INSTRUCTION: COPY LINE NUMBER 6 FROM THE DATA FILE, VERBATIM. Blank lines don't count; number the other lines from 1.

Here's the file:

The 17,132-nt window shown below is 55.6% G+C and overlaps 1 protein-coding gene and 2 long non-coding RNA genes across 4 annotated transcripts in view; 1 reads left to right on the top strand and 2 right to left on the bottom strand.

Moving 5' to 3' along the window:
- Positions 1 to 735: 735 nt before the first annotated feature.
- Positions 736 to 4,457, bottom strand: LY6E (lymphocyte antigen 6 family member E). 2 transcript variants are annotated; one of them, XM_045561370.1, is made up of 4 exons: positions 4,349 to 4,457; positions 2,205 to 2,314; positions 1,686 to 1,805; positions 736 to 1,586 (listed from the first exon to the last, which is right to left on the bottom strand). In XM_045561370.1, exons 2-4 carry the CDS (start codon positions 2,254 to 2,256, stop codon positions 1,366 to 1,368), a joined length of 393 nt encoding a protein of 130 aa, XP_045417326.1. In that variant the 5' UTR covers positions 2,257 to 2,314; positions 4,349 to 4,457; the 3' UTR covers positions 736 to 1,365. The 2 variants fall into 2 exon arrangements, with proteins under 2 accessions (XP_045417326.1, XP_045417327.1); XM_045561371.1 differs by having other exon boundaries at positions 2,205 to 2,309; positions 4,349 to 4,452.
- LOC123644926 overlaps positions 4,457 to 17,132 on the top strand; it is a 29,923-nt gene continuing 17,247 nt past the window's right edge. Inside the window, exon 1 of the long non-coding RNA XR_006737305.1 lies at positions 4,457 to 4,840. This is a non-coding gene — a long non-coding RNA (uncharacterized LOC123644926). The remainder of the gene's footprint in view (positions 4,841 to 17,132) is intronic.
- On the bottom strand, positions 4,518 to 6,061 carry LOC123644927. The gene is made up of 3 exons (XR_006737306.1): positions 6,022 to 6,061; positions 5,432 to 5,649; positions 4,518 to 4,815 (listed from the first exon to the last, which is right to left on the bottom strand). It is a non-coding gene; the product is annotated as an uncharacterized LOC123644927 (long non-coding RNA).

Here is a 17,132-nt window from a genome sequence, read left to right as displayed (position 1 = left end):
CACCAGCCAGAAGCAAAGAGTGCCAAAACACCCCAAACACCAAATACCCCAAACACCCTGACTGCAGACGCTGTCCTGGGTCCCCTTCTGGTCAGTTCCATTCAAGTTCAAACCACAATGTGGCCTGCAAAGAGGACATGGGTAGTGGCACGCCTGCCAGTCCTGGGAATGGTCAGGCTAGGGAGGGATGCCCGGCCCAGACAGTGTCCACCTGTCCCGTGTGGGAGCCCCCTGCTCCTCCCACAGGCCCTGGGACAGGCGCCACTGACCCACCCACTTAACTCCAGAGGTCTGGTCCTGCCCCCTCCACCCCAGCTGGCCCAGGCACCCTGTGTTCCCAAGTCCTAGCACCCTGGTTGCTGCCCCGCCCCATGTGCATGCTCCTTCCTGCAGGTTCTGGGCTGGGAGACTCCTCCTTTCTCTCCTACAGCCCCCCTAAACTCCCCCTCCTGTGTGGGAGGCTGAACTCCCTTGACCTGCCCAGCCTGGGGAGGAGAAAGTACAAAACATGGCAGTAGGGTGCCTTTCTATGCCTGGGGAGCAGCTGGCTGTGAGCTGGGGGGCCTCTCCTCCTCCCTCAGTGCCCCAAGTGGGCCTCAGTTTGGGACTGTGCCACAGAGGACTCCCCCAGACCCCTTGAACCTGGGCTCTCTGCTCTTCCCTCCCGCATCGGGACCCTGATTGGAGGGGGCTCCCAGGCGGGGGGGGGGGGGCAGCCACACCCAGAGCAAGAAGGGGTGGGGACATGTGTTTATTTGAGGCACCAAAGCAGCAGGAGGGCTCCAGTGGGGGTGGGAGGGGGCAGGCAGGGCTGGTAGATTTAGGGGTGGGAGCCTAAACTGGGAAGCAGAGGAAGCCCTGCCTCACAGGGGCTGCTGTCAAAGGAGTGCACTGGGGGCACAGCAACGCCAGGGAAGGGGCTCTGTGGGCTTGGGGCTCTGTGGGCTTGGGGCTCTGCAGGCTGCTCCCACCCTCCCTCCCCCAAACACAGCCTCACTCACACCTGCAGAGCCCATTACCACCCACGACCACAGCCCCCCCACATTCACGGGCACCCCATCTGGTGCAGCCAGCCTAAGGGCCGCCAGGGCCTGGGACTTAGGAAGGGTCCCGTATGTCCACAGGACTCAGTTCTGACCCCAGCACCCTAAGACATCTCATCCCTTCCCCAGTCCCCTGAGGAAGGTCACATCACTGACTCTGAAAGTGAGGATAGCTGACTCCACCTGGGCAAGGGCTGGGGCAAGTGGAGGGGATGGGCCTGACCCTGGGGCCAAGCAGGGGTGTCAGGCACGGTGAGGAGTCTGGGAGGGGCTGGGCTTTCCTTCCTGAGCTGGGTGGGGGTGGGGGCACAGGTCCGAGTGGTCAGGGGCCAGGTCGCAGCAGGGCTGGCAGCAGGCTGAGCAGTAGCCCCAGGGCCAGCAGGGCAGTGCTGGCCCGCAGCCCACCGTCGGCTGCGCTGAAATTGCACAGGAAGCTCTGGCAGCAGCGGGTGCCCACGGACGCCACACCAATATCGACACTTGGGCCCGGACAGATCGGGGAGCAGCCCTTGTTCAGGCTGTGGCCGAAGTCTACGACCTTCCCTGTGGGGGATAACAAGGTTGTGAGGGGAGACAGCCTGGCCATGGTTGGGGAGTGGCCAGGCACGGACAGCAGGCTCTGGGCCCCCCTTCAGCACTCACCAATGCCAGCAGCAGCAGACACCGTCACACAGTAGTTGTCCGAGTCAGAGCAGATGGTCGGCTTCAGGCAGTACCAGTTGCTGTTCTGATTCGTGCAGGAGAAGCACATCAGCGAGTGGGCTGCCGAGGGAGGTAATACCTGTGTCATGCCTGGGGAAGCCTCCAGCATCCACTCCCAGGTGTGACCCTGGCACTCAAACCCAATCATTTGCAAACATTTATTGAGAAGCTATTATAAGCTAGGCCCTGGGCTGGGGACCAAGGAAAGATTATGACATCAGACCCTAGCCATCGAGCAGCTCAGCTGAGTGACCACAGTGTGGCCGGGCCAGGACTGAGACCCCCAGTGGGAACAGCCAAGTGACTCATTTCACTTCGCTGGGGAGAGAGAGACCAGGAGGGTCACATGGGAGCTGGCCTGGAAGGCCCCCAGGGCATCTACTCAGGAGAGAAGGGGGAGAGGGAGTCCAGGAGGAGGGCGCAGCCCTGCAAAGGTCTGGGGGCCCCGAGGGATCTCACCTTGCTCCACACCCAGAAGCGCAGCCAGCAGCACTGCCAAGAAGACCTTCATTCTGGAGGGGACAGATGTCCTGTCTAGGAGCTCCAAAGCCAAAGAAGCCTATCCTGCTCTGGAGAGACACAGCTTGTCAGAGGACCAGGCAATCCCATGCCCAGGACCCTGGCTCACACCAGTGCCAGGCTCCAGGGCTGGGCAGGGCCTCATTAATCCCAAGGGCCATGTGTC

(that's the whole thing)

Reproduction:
- On the bottom strand, positions 4,518 to 6,061 carry LOC123644927. The gene is made up of 3 exons (XR_006737306.1): positions 6,022 to 6,061; positions 5,432 to 5,649; positions 4,518 to 4,815 (listed from the first exon to the last, which is right to left on the bottom strand). It is a non-coding gene; the product is annotated as an uncharacterized LOC123644927 (long non-coding RNA).